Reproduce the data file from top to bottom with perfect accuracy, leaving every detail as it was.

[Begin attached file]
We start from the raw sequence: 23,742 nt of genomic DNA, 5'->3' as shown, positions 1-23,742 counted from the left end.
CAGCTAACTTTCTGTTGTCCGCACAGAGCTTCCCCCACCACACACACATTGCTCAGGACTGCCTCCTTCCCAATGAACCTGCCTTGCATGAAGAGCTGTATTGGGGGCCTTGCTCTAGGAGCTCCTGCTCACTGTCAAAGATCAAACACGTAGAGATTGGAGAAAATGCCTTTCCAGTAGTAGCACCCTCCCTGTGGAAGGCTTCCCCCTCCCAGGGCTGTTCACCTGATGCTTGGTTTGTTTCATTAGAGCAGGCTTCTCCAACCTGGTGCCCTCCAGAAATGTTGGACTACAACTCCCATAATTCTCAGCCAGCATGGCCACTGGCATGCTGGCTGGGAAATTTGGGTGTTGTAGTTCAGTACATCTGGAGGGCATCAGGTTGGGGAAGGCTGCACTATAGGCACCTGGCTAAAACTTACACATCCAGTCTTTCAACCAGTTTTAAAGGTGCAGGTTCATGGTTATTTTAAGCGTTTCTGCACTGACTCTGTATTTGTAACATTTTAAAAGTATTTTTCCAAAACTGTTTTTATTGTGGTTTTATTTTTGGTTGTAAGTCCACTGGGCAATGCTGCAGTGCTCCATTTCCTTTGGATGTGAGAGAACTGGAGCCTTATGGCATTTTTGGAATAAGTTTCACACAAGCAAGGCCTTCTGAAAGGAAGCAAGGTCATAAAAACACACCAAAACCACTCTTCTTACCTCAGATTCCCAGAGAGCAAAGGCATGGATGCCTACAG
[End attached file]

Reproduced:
We start from the raw sequence: 23,742 nt of genomic DNA, 5'->3' as shown, positions 1-23,742 counted from the left end.
CAGCTAACTTTCTGTTGTCCGCACAGAGCTTCCCCCACCACACACACATTGCTCAGGACTGCCTCCTTCCCAATGAACCTGCCTTGCATGAAGAGCTGTATTGGGGGCCTTGCTCTAGGAGCTCCTGCTCACTGTCAAAGATCAAACACGTAGAGATTGGAGAAAATGCCTTTCCAGTAGTAGCACCCTCCCTGTGGAAGGCTTCCCCCTCCCAGGGCTGTTCACCTGATGCTTGGTTTGTTTCATTAGAGCAGGCTTCTCCAACCTGGTGCCCTCCAGAAATGTTGGACTACAACTCCCATAATTCTCAGCCAGCATGGCCACTGGCATGCTGGCTGGGAAATTTGGGTGTTGTAGTTCAGTACATCTGGAGGGCATCAGGTTGGGGAAGGCTGCACTATAGGCACCTGGCTAAAACTTACACATCCAGTCTTTCAACCAGTTTTAAAGGTGCAGGTTCATGGTTATTTTAAGCGTTTCTGCACTGACTCTGTATTTGTAACATTTTAAAAGTATTTTTCCAAAACTGTTTTTATTGTGGTTTTATTTTTGGTTGTAAGTCCACTGGGCAATGCTGCAGTGCTCCATTTCCTTTGGATGTGAGAGAACTGGAGCCTTATGGCATTTTTGGAATAAGTTTCACACAAGCAAGGCCTTCTGAAAGGAAGCAAGGTCATAAAAACACACCAAAACCACTCTTCTTACCTCAGATTCCCAGAGAGCAAAGGCATGGATGCCTACAG